The Rationalist Society of Australia has supported proposed amendments to repeal the exemptions from discrimination laws that allow religious schools and institutions to sack or discipline staff on a number of grounds.
In a submission to the Australian Law Reform Commission’s (ALRC) consultation process into Religious Educational Institutions and Anti-Discrimination Laws, RSA president Meredith Doig argued that exemptions to anti-discrimination laws had no place in modern Australia.
The submission cited numerous examples, including from media stories in recent years, of the use of such exemptions to sack or discipline teachers for reasons including their marital or relationship status, parental status, sexuality or pregnancy.
“The use of these religious exemptions negatively affects individuals, causing unnecessary harm and hurt to vulnerable people throughout communities across Australia,” wrote Dr Doig.
“While much of the media coverage focuses on the negative impact of such religious exemptions on LGBTIQ people in schools, it is important to recognise this issue does not only affect LGBTIQ people.”
The ALRC has proposed changes to the Sex Discrimination Act 1984 (Cth) and the Fair Work Act 2009 (Cth) to ensure a religious educational institution:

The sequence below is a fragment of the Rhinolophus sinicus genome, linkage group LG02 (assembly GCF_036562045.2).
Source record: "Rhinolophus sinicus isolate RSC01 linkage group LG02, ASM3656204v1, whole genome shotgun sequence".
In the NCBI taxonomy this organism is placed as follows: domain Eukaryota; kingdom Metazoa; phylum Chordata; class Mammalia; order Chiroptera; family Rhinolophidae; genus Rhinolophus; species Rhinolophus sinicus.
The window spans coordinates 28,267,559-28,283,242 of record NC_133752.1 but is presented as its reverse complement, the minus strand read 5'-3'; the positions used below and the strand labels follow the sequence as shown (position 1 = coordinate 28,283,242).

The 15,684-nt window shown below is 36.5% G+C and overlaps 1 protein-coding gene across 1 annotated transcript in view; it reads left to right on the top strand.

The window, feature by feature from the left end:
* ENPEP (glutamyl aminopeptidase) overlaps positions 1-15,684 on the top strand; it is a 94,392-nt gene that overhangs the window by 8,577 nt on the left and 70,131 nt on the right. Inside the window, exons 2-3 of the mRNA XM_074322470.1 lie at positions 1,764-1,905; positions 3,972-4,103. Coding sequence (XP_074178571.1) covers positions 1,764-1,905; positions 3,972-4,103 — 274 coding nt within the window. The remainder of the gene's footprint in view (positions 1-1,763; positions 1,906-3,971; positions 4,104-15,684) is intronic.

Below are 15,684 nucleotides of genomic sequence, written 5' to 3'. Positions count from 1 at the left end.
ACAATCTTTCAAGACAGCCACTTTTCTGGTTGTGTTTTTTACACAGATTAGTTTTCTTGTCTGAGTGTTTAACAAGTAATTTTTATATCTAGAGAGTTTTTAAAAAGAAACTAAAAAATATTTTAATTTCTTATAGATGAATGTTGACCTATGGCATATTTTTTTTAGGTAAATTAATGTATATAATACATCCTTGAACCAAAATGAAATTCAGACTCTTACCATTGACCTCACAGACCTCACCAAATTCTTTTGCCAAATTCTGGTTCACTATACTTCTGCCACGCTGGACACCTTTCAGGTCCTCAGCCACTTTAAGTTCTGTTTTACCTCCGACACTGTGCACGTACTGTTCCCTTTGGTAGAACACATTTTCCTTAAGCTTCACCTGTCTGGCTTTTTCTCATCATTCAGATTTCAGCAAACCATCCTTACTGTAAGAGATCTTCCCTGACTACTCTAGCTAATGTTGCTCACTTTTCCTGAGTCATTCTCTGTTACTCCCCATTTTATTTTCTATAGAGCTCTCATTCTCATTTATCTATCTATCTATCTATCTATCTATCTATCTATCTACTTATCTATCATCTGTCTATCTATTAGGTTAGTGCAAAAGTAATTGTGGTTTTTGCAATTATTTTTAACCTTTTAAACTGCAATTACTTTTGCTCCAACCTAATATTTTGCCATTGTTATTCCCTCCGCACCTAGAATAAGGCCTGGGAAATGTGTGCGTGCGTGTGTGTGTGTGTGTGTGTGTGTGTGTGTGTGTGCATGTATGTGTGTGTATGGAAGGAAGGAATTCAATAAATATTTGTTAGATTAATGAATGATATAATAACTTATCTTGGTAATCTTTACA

- must not discriminate against a student on the basis of sexual orientation, gender identity, marital or relationship status or pregnancy;
- must not discriminate against a member of staff on the basis of sex, sexual orientation, gender identity, marital or relationship status or pregnancy;
- can continue to build a community of faith by giving preference, in good faith, to persons of the same religion as the educational institution in the selection of staff.
Dr Doig argued that, given the large size of the faith-based education sector, schools have an obligation to the wider community to respect and comply with laws that apply to the rest of society.
The submission also said that the RSA accepted the argument that faith-based institutions should be allowed to appoint people to certain positions where religious knowledge, skill and experience could be seen to be a genuine occupational requirement.
The ALRC consultation paper proposes that religious educational institutions be allowed to give preference to job applicants based on religious belief so long as “the teaching, observance or practice of religion is a genuine occupational requirement”, and we believe this strikes the right balance.
Dr Doig warned that any new federal legislation should not override stronger protections for staff and students currently operating in some states.
While it is to be expected that conservative religious lobbyists and church leaders will argue for their right to maintain these exemptions and the ability to discriminate, the RSA submission said such views were out of step not only with the Australian public but also with mainstream religious congregations.
Photo: Eric Ward on Unsplash.